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First go at a frame handle


Bjorn Gylfason

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I have found a new challenge for both my non existent photographing skill and my poor phone. Shiny surfaces in layers apparently are too much for both as I just can't capture the transparency and colours of the rams horn to do it any justice.

 

I would like to blame Joshua States for this one as I've been looking st his frame handle thread for a long time and finally just had to try it out

 

The idea was to make a modestly sized bowie with a bit of flair, something that would suit a riverboat poker player of dubious standing 

 

The blade is W2 steel, 17,5cm long, hollow ground with a 6mm thick back rib and the knife has an overall length of 29,5cm

 

Bolster is several pieces of brass, each fitted tightly to the tang and staked in place

 

The grip has a two piece brass frame the got a bit of filework inside and out as the rams horn scales ended up being slightly more translucent than I anticipated.

 

scales are attached with peened brass pins

 

I might need to get someone with better skills to photograph it once I've cleaned it up properly, made a sheath for it and decided wether or not I should bother with bringing out the hamon in the blade 

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Oh I definitely want to experiment more with both horn and multiple layers. The main issue is how difficult it is to find anything other than black water buffalo horn on the market today. The flattened rams horn pieces are quite nice but are a bit limited size wise

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I like it, yes the blonde horn adds rarity, in a way, real well done. Any problems peening this stuff and causing stress fractures /‘spider web’ fissures? Don’t see any. I really like the brass firework as this different. If there another photo send to show it direct to see how you worked it !!   (we are good at  “borrowing things” here!,:o!!)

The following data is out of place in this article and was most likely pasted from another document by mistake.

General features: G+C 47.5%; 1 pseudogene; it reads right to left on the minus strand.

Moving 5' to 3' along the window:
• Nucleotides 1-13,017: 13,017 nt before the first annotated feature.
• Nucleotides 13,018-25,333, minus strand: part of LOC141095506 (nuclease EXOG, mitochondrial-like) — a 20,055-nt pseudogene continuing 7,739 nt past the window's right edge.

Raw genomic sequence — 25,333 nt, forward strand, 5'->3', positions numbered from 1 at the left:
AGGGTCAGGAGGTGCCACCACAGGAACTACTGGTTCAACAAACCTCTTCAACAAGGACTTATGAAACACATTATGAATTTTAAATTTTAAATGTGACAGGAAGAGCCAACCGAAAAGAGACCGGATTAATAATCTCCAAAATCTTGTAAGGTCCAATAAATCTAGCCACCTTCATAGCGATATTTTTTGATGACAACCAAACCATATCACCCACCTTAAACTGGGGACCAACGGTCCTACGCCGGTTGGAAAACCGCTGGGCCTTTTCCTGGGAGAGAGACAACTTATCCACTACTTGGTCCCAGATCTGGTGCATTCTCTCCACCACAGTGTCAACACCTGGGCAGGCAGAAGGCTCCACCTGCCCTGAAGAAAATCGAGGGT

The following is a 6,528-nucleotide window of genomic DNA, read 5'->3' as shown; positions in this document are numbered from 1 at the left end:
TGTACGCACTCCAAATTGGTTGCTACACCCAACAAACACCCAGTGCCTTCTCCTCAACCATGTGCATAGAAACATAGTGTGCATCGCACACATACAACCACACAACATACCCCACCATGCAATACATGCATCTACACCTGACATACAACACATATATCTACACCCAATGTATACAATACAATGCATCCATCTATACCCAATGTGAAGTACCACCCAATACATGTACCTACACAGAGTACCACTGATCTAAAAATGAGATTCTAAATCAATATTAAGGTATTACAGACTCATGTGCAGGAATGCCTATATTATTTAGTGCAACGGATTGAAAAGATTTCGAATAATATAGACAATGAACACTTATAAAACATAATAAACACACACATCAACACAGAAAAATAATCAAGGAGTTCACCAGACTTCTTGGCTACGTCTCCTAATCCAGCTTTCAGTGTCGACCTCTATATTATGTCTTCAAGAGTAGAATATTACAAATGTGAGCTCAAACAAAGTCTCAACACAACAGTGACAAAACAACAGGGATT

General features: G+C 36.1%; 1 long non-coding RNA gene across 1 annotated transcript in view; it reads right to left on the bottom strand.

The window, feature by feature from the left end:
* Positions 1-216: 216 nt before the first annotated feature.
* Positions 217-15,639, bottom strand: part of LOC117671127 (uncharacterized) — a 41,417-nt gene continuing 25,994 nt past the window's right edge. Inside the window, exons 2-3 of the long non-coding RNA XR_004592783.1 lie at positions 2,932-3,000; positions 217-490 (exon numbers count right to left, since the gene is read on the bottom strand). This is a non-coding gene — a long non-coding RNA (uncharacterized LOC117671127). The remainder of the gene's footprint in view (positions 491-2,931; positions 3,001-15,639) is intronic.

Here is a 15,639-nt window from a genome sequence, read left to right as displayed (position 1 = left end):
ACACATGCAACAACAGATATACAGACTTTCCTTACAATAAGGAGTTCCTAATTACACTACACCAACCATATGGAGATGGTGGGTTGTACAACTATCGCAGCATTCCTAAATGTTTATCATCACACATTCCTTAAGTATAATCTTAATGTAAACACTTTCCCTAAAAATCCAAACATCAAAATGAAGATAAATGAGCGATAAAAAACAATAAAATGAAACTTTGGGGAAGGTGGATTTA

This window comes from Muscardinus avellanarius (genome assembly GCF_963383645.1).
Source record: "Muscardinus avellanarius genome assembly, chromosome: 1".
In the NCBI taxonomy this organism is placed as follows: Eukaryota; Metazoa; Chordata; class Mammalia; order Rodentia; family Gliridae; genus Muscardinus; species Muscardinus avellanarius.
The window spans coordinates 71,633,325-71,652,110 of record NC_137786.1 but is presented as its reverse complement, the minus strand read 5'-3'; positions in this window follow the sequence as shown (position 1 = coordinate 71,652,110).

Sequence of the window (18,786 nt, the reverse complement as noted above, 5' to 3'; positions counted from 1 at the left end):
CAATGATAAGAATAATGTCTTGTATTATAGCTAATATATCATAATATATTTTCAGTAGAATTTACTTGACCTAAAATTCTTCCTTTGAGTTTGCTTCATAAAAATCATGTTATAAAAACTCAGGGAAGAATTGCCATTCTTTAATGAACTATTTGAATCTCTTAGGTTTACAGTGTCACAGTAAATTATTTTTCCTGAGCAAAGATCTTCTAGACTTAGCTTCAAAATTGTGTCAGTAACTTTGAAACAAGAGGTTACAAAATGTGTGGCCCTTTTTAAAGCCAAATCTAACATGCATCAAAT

Overall impression is very good, makes a person want to pick up immediately, well done. Bring on the sheath! If I was the gambler on a boat in card  game with big money, and things get rough, I’d like to pull the knife from somewhere at my side under my arm where it had been fully concealed in my vest. Maybe by using a jackass harness.?

Anyway, good work!

Gary LT

Edited by Gary LT
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"I Never Met A Knife I Didn't Like", (Will Rogers)

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9 hours ago, Gary LT said:

I like it, yes the blonde horn adds rarity, in a way, real well done. Any problems peening this stuff and causing stress fractures /‘spider web’ fissures? Don’t see any. I really like the brass firework as this different. If there another photo send to show it direct to see how you worked it !!   (we are good at  “borrowing things” here!,:o!!)

Overall impression is very good, makes a person want to pick up immediately, well done. Bring on the sheath! If I was the gambler on a boat in card  game with big money, and things get rough, I’d like to pull the knife from somewhere at my side under my arm where it had been fully concealed in my vest. Maybe by using a jackass harness.?

Anyway, good work!

Gary LT

 

One of the many nice thing with horn like this is it doesn't really crack and splinter like bone or wood so apart from taking care not to mar it with the hammer peening it was surprisingly stress free

 

Here's a few more pictures from the sides. I didn't have any brass in 6mm thickness for the frame but did have some 3mm stock which is the the main reason I felt the need to do any kind of filework :lol:

 

It's probably going to be a while until I start on a sheath for it but exactly as you say I too have been thinking about some kind of underarm carry to fit the theme.

 

 

 

 

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Thank you for the photos Biorn, I really like this file-work and also the treatment at the corners.

I’ve never worked with blonde horn, only black, so it’s good to know I am not to worry about the stress marks at pins as I imagined.

I can opt in to buy some next purchase cycle.

Thanks!

Gary LT
 

"I Never Met A Knife I Didn't Like", (Will Rogers)

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Oh, I've got one with stress marks and a bit of delamination at a pin hole. :lol:  The delam was from drilling without proper support and possibly a slightly dull bit running too fast.  When I peened that one it started showing white rings, so I immediately superglued it before continuing to peen.  But that was blonde water buffalo horn.  Rams' horn is much less likely to split or otherwise come apart, it's not nearly as fibrous.  I just don't have any. :rolleyes:

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  • 2 weeks later...
On 3/17/2023 at 6:00 AM, Bjorn Gylfason said:

I would like to blame Joshua States for this one

Thank you for that most gracious compliment. It really means a lot to me that I have had a positive influence on another maker.